Shots and a Haircut

I went for a three-month trim Friday, and the stylist cut off about half an inch to bring the growth of the top layer of hair more in line with the bottom. This took care of some of those shaggy, straggly ends that had been making me crazy lately. He styled it fabulously as he always does; then I immediately wandered about for about 40 minutes taking pictures in the heat and the humidity ruined it. But I did take a snap of it as soon as I got it done, so I can at least share that here real quick:

Photo Jun 27, 9 41 04 AM
The only time it looked good all day

The hair salon is in a large, fairly new shopping center near my house that backs up against a large medical complex which also boasts a hotel and some pretty swank condominiums. It’s a huge center that has a big lake and walking trails behind it, but if you never venture down towards the end of the center where the more expensive restaurants are you would never know it’s there. The first time I came across it I was early for a hair appointment and wandering around; I’d been getting my hair done there for a few years but had never ventured any further than the Whole Foods so I never realized there was this whole community behind the center where people go hiking, jogging, and boating. I’d decided to bring my SL1 along with me and go take photos of the area after my haircut, because the first time I stumbled across all of this I found it really pretty and I thought it would make for nice pics, but I was actually wrong about that. For the most part, the pictures were boring, not to mention that the overcast day gave everything a dull gray pallor that was less than appealing. The fact that it was 10 AM on a Friday probably also had something to do with it; the last time I wandered around on the walking trails it was the middle of the day on a pretty autumn Saturday, which made things a lot more picturesque. This time out it looked deserted, and emphasized the fact that almost every single  building had it’s backside facing the lake, which really isn’t picturesque at all.

However, they did have ducks:


That was the best shot I took all day, hands-down. There were also a few flowers still in bloom, and I managed to get this shot too:


But honestly, the rest of the 300 or so pictures I took were just a bust. I used the in expensive 55-250mm zoom lens for these, and while it was nice and light, I wasn’t too impressed with the shots it took in general, but I think most of the blame goes to the environment for not being all that thrilling. The pics were just boring. And I have to put some blame on myself for not checking the settings entirely. I made sure I got the white balance right this time, but I forgot to switch to RAW (the last time I used my SL1 was to take some pics for something I wanted to sell on eBay, so I shot them in JPEG) and so every photo I took was in JPEG form, which ticked me off because I couldn’t process them as extensively as I would have liked. Boo.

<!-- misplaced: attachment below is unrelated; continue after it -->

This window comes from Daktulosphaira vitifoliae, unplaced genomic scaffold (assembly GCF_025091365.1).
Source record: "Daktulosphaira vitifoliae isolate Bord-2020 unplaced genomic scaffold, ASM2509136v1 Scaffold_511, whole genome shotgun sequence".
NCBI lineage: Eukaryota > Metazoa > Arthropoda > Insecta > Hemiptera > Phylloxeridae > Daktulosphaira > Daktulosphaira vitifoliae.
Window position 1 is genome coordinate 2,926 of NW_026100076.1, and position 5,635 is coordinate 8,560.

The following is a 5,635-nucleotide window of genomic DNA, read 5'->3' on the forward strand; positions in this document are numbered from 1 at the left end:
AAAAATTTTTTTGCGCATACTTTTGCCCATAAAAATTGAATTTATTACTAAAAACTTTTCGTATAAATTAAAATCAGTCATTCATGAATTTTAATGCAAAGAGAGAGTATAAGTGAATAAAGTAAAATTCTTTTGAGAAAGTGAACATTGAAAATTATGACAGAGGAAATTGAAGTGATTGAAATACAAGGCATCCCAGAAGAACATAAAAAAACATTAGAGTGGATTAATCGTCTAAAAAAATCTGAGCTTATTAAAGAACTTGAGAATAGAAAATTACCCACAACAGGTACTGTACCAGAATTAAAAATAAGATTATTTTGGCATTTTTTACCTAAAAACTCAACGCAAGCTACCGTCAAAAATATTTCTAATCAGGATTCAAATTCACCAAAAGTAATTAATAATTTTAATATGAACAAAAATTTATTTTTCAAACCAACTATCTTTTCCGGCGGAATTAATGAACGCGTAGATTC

However, rather than abandon them all entirely, i decided to pull some of the less-dudley of the duds into Photoshop and use another day of my free trial on the RadLab software to see if I couldn’t at least liven them up. So here are some of those experiments – plain old photo first, then the improvement:


This was one of the rare shots of a building on the lake that looked like something other than a back wall. The condos out here are expensive; half a million at least. Anyway, here’s the shot after using Rad Lab on it – none of these shots were edited in my usual manner since Photo Ninja doesn’t work as well on  JPEGS and I only wanted to open and edit them one time anyway (every time you open, edit, and re-save a JPEG file you lose loads of quality, so I had to edit these in one shot):


Not bad, right? All I had to was open Photoshop, then open the Rad Lab plugin and get to work. Every filter I used I was able to adjust to the levels I wanted, and I was able to layer filters on top of each other and work with whichever one I wanted to adjust. It’s really easy to use and has some great effects (being me, I love anything that sharpens a photo, and the “highlight separator” filter was particularly awesome). There were basic adjustment filters as well as color ones and different lens effects, and a big selection of black and whites to choose from. Here’s another before and after: